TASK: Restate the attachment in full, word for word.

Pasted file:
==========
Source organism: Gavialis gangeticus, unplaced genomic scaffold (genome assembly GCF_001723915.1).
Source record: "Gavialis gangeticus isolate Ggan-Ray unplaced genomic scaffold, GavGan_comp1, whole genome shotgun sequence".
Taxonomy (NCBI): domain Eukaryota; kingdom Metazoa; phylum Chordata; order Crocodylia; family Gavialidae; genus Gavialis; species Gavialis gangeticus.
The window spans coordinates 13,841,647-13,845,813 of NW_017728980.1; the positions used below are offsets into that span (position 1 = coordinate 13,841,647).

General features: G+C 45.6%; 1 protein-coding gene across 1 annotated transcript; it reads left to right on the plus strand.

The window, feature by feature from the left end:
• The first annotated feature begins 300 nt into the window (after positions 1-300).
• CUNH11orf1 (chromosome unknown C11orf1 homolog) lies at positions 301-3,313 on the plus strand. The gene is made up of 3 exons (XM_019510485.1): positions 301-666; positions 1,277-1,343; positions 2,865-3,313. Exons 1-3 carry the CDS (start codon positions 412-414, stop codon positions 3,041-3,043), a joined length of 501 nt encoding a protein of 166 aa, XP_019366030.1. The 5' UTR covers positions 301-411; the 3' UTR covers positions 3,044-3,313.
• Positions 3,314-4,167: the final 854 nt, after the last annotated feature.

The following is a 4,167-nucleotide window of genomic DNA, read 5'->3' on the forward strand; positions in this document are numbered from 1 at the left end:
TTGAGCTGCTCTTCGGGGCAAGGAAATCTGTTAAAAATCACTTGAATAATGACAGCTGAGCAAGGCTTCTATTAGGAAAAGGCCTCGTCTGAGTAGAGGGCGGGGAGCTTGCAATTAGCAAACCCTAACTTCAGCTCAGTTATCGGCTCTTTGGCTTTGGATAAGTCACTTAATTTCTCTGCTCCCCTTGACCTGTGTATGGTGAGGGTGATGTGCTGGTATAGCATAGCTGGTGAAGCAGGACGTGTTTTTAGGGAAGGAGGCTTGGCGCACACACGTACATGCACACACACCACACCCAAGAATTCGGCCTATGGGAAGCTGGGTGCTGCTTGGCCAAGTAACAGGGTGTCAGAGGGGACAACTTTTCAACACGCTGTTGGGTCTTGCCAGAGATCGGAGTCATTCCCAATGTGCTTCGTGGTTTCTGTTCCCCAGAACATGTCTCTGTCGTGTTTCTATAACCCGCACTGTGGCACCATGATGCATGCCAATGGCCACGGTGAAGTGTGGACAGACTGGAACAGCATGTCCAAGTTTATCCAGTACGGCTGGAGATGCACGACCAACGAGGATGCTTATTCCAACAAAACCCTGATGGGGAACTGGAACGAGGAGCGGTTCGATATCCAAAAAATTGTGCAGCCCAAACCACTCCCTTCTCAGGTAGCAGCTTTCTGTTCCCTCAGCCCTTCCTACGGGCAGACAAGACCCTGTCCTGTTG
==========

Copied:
Source organism: Gavialis gangeticus, unplaced genomic scaffold (genome assembly GCF_001723915.1).
Source record: "Gavialis gangeticus isolate Ggan-Ray unplaced genomic scaffold, GavGan_comp1, whole genome shotgun sequence".
Taxonomy (NCBI): domain Eukaryota; kingdom Metazoa; phylum Chordata; order Crocodylia; family Gavialidae; genus Gavialis; species Gavialis gangeticus.
The window spans coordinates 13,841,647-13,845,813 of NW_017728980.1; the positions used below are offsets into that span (position 1 = coordinate 13,841,647).

General features: G+C 45.6%; 1 protein-coding gene across 1 annotated transcript; it reads left to right on the plus strand.

The window, feature by feature from the left end:
• The first annotated feature begins 300 nt into the window (after positions 1-300).
• CUNH11orf1 (chromosome unknown C11orf1 homolog) lies at positions 301-3,313 on the plus strand. The gene is made up of 3 exons (XM_019510485.1): positions 301-666; positions 1,277-1,343; positions 2,865-3,313. Exons 1-3 carry the CDS (start codon positions 412-414, stop codon positions 3,041-3,043), a joined length of 501 nt encoding a protein of 166 aa, XP_019366030.1. The 5' UTR covers positions 301-411; the 3' UTR covers positions 3,044-3,313.
• Positions 3,314-4,167: the final 854 nt, after the last annotated feature.

The following is a 4,167-nucleotide window of genomic DNA, read 5'->3' on the forward strand; positions in this document are numbered from 1 at the left end:
TTGAGCTGCTCTTCGGGGCAAGGAAATCTGTTAAAAATCACTTGAATAATGACAGCTGAGCAAGGCTTCTATTAGGAAAAGGCCTCGTCTGAGTAGAGGGCGGGGAGCTTGCAATTAGCAAACCCTAACTTCAGCTCAGTTATCGGCTCTTTGGCTTTGGATAAGTCACTTAATTTCTCTGCTCCCCTTGACCTGTGTATGGTGAGGGTGATGTGCTGGTATAGCATAGCTGGTGAAGCAGGACGTGTTTTTAGGGAAGGAGGCTTGGCGCACACACGTACATGCACACACACCACACCCAAGAATTCGGCCTATGGGAAGCTGGGTGCTGCTTGGCCAAGTAACAGGGTGTCAGAGGGGACAACTTTTCAACACGCTGTTGGGTCTTGCCAGAGATCGGAGTCATTCCCAATGTGCTTCGTGGTTTCTGTTCCCCAGAACATGTCTCTGTCGTGTTTCTATAACCCGCACTGTGGCACCATGATGCATGCCAATGGCCACGGTGAAGTGTGGACAGACTGGAACAGCATGTCCAAGTTTATCCAGTACGGCTGGAGATGCACGACCAACGAGGATGCTTATTCCAACAAAACCCTGATGGGGAACTGGAACGAGGAGCGGTTCGATATCCAAAAAATTGTGCAGCCCAAACCACTCCCTTCTCAGGTAGCAGCTTTCTGTTCCCTCAGCCCTTCCTACGGGCAGACAAGACCCTGTCCTGTTG